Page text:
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Brazilian resort town disappearing into the sea

The Atlantic Ocean advances an average of 6 meters (about 20 feet) annually in the small town of Atafona, north of Rio de Janeiro. The town has long been vulnerable to extreme erosion and is now exacerbated by climate change.

Vultures roam the sands of Brazil’s resort town of Atafona in the ruins of modern homes destroyed by the sea. Its constant rise has transformed the local coastline into an apocalyptic landscape.


The Atlantic Ocean travels an average of 6 meters a year in this small town north of Rio de Janeiro. This small town has long been vulnerable to extreme erosion and is now exacerbated by climate change.

The sea has already submerged more than 500 homes, turning the former idyllic coastline into a wrecked underwater graveyard.

The next one to lose his home is Joao Waked Peixoto.

Walk in the rubble of what was once his neighbor HouseHe sees what’s left: a fragment of a blue-painted room littered with tattered magazines, bicycles, and other wreckage of life.

“When do I have to leave? It’s unclear,” he says.

“The sea has advanced 3-4 meters in 15 days. Our walls may not last until next week.”

Awakened Peikoto’s grandfather built a house as a beach vacation with a villa, large rooms and a garden.

During the coronavirus pandemic, Waked Peixoto and his family traveled full-time.

But now it seems inevitable that the house will be swallowed by the sea.

“I’m sorry to lose this house because I have a lot of memories of the whole family,” he says.

The Brazilian town of Atafona, home to about 6,000 people, has long suffered from extreme erosion and is part of 4 percent.

The Brazilian town of Atafona, home to about 6,000 people, has long suffered from extreme erosion and is part of 4 percent of the world’s coastline, losing more than 5 meters each year.

Extreme erosion

With a population of about 6,000, Atafona has long suffered from extreme erosion. This is part of 4 percent of the world’s coastlines, which lose more than 5 meters each year.

The problem is exacerbated by Global warmingThis causes sea level rise, making currents and meteorological patterns more extreme, says Eduardo Bruhoz, a geologist at the Federal University of Fluminense.

But Atafona has had “chronic problems” for decades, he says.

The Paraiba do Sul River, whose estuary is Atafona, has shrunk due to mining, agriculture and other upstream drainage activities.

“In the last 40 years, the volume of rivers has dropped significantly, which means less sand is being transported to Atafona,” says Bulhoes.

When the sand is low, the town’s beaches stop regenerating naturally and give up the ground to the sea.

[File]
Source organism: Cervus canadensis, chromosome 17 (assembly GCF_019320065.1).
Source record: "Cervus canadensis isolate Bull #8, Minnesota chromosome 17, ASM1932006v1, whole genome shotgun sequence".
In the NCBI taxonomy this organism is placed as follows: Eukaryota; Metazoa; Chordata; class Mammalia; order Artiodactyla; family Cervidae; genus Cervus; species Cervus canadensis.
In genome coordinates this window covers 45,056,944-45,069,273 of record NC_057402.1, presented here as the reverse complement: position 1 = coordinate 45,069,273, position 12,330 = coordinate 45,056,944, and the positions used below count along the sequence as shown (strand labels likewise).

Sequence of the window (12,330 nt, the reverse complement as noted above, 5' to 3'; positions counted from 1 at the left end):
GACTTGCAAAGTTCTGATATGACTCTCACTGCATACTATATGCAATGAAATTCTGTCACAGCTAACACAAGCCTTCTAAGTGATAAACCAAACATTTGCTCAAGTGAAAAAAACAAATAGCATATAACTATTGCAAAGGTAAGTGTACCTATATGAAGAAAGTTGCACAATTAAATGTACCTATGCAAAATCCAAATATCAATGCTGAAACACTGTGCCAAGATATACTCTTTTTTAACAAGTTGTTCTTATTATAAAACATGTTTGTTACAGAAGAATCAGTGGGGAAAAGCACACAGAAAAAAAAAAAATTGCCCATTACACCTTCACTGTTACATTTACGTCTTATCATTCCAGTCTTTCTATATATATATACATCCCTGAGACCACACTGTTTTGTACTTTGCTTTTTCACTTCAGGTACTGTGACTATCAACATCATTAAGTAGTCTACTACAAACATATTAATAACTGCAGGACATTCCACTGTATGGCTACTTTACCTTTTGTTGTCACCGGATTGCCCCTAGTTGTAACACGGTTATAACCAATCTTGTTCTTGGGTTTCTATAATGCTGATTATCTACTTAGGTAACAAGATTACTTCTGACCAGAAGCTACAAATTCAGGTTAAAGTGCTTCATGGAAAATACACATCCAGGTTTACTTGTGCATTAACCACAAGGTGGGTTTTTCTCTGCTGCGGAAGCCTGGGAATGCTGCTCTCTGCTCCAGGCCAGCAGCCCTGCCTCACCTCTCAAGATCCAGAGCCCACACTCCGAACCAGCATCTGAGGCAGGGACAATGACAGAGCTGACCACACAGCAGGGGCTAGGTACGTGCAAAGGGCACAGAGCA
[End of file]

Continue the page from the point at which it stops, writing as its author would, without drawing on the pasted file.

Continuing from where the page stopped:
Coastal construction only exacerbated the problem by removing dunes and vegetation, the natural defenses of the beach.

The result is disastrous for tourism and fishing.

“Big boats can no longer pass through the delta … and money has disappeared together,” says Elialdo Bastos Meirelles, head of a community of about 600 local fishermen.

“The river is dead.”

Municipalities have studied plans to curb erosion in the town of Atafona in Brazil, including the construction of embankments to reduce fo.

Municipalities have considered plans to curb the erosion of the town of Atafona in Brazil, such as building embankments to reduce the force of ocean waves and transporting sand from the delta to the beach, but the project is currently on paper. Only exists in.

‘Abandoned’

Municipalities have studied several plans to curb erosion, such as building embankments to reduce the force of ocean waves and transporting sand. delta To the beach.

Geologist Buhlhoes proposed the latter. It is modeled on similar initiatives in the Netherlands, Spain and the United States.

But so far, the project only exists on paper.

Alex Ramos, Under Secretary of Environment for the county, told AFP that no one has yet come up with a definitive solution, and that any plan needs to be approved by environmental regulators first.

Meanwhile, the county has launched a social assistance program that pays R $ 1,200 a month to more than 40 families who have lost their homes due to erosion.

However, critics have blamed the local government for lack of political will.

“We continue to listen to our promises,” says Veronica Vieira, head of the Neighborhood Association SOS Atafona.

“But this town has been abandoned. It’s an apocalypse. It makes you want to cry.”


Coastal erosion can force withdrawal from the sea


© 2022 AFP

Quote: Brazilian resort town disappearing into the sea (February 14, 2022) gets February 14, 2022 from https: //phys.org/news/2022-02-brazil-resort-town-sea.html Did

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Brazilian resort town disappearing into the sea

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